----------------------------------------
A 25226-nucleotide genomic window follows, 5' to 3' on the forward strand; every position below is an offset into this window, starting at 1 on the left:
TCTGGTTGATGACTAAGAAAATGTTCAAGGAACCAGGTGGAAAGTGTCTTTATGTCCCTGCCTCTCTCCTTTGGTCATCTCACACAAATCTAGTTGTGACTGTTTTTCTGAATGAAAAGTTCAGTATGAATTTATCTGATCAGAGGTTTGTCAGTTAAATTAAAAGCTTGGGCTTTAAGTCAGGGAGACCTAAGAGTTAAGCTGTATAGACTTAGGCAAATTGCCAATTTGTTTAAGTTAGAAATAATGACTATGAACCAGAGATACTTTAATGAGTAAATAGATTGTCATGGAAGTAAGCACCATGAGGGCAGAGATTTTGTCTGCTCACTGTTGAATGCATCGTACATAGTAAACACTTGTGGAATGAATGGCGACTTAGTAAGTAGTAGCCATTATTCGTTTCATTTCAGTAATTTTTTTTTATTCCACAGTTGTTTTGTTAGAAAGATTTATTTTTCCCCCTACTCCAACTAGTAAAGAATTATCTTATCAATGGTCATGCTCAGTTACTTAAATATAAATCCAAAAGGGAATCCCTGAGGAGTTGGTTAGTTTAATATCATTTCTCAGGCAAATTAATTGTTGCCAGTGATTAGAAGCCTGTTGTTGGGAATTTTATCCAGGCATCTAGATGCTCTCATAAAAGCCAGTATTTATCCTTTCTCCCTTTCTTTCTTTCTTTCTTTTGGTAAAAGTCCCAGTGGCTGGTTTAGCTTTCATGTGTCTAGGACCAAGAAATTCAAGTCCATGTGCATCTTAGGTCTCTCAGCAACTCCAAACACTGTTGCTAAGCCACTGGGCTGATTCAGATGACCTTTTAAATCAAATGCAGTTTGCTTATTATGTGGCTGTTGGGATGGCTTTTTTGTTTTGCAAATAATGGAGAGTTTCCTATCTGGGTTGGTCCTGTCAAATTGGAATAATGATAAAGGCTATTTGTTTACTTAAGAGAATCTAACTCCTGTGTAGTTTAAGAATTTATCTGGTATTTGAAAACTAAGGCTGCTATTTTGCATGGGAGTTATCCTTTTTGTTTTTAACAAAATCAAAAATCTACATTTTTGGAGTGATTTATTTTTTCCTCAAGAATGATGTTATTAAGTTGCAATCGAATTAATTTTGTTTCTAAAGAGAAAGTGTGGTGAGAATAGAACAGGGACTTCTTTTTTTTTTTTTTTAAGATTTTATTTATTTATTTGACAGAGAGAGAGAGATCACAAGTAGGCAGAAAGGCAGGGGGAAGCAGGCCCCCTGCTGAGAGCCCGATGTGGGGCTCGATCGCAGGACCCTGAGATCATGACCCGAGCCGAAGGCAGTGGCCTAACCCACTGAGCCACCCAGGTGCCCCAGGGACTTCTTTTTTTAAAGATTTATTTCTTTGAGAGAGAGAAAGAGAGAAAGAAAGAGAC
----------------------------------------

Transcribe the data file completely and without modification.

A 25226-nucleotide genomic window follows, 5' to 3' on the forward strand; every position below is an offset into this window, starting at 1 on the left:
TCTGGTTGATGACTAAGAAAATGTTCAAGGAACCAGGTGGAAAGTGTCTTTATGTCCCTGCCTCTCTCCTTTGGTCATCTCACACAAATCTAGTTGTGACTGTTTTTCTGAATGAAAAGTTCAGTATGAATTTATCTGATCAGAGGTTTGTCAGTTAAATTAAAAGCTTGGGCTTTAAGTCAGGGAGACCTAAGAGTTAAGCTGTATAGACTTAGGCAAATTGCCAATTTGTTTAAGTTAGAAATAATGACTATGAACCAGAGATACTTTAATGAGTAAATAGATTGTCATGGAAGTAAGCACCATGAGGGCAGAGATTTTGTCTGCTCACTGTTGAATGCATCGTACATAGTAAACACTTGTGGAATGAATGGCGACTTAGTAAGTAGTAGCCATTATTCGTTTCATTTCAGTAATTTTTTTTTATTCCACAGTTGTTTTGTTAGAAAGATTTATTTTTCCCCCTACTCCAACTAGTAAAGAATTATCTTATCAATGGTCATGCTCAGTTACTTAAATATAAATCCAAAAGGGAATCCCTGAGGAGTTGGTTAGTTTAATATCATTTCTCAGGCAAATTAATTGTTGCCAGTGATTAGAAGCCTGTTGTTGGGAATTTTATCCAGGCATCTAGATGCTCTCATAAAAGCCAGTATTTATCCTTTCTCCCTTTCTTTCTTTCTTTCTTTTGGTAAAAGTCCCAGTGGCTGGTTTAGCTTTCATGTGTCTAGGACCAAGAAATTCAAGTCCATGTGCATCTTAGGTCTCTCAGCAACTCCAAACACTGTTGCTAAGCCACTGGGCTGATTCAGATGACCTTTTAAATCAAATGCAGTTTGCTTATTATGTGGCTGTTGGGATGGCTTTTTTGTTTTGCAAATAATGGAGAGTTTCCTATCTGGGTTGGTCCTGTCAAATTGGAATAATGATAAAGGCTATTTGTTTACTTAAGAGAATCTAACTCCTGTGTAGTTTAAGAATTTATCTGGTATTTGAAAACTAAGGCTGCTATTTTGCATGGGAGTTATCCTTTTTGTTTTTAACAAAATCAAAAATCTACATTTTTGGAGTGATTTATTTTTTCCTCAAGAATGATGTTATTAAGTTGCAATCGAATTAATTTTGTTTCTAAAGAGAAAGTGTGGTGAGAATAGAACAGGGACTTCTTTTTTTTTTTTTTTAAGATTTTATTTATTTATTTGACAGAGAGAGAGAGATCACAAGTAGGCAGAAAGGCAGGGGGAAGCAGGCCCCCTGCTGAGAGCCCGATGTGGGGCTCGATCGCAGGACCCTGAGATCATGACCCGAGCCGAAGGCAGTGGCCTAACCCACTGAGCCACCCAGGTGCCCCAGGGACTTCTTTTTTTAAAGATTTATTTCTTTGAGAGAGAGAAAGAGAGAAAGAAAGAGAC